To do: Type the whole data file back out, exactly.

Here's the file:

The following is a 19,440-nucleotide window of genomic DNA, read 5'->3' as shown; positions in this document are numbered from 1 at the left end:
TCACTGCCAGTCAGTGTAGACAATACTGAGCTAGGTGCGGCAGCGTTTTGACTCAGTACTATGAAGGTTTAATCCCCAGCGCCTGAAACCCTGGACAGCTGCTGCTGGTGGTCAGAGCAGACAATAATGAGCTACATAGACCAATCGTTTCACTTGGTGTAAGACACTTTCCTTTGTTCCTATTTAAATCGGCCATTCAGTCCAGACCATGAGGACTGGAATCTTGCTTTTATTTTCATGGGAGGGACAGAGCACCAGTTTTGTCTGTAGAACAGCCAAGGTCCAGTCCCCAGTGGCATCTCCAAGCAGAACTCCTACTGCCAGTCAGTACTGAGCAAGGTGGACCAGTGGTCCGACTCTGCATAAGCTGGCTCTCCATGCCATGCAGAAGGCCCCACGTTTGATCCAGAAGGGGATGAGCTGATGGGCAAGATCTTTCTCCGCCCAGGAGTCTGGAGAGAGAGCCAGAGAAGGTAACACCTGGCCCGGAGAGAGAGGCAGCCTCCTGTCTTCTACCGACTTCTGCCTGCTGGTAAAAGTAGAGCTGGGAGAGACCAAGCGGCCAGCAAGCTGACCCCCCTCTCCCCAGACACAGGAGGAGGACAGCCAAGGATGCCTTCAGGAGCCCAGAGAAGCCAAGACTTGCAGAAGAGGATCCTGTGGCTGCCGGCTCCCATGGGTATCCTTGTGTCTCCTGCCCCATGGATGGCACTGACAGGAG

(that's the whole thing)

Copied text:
The following is a 19,440-nucleotide window of genomic DNA, read 5'->3' as shown; positions in this document are numbered from 1 at the left end:
TCACTGCCAGTCAGTGTAGACAATACTGAGCTAGGTGCGGCAGCGTTTTGACTCAGTACTATGAAGGTTTAATCCCCAGCGCCTGAAACCCTGGACAGCTGCTGCTGGTGGTCAGAGCAGACAATAATGAGCTACATAGACCAATCGTTTCACTTGGTGTAAGACACTTTCCTTTGTTCCTATTTAAATCGGCCATTCAGTCCAGACCATGAGGACTGGAATCTTGCTTTTATTTTCATGGGAGGGACAGAGCACCAGTTTTGTCTGTAGAACAGCCAAGGTCCAGTCCCCAGTGGCATCTCCAAGCAGAACTCCTACTGCCAGTCAGTACTGAGCAAGGTGGACCAGTGGTCCGACTCTGCATAAGCTGGCTCTCCATGCCATGCAGAAGGCCCCACGTTTGATCCAGAAGGGGATGAGCTGATGGGCAAGATCTTTCTCCGCCCAGGAGTCTGGAGAGAGAGCCAGAGAAGGTAACACCTGGCCCGGAGAGAGAGGCAGCCTCCTGTCTTCTACCGACTTCTGCCTGCTGGTAAAAGTAGAGCTGGGAGAGACCAAGCGGCCAGCAAGCTGACCCCCCTCTCCCCAGACACAGGAGGAGGACAGCCAAGGATGCCTTCAGGAGCCCAGAGAAGCCAAGACTTGCAGAAGAGGATCCTGTGGCTGCCGGCTCCCATGGGTATCCTTGTGTCTCCTGCCCCATGGATGGCACTGACAGGAG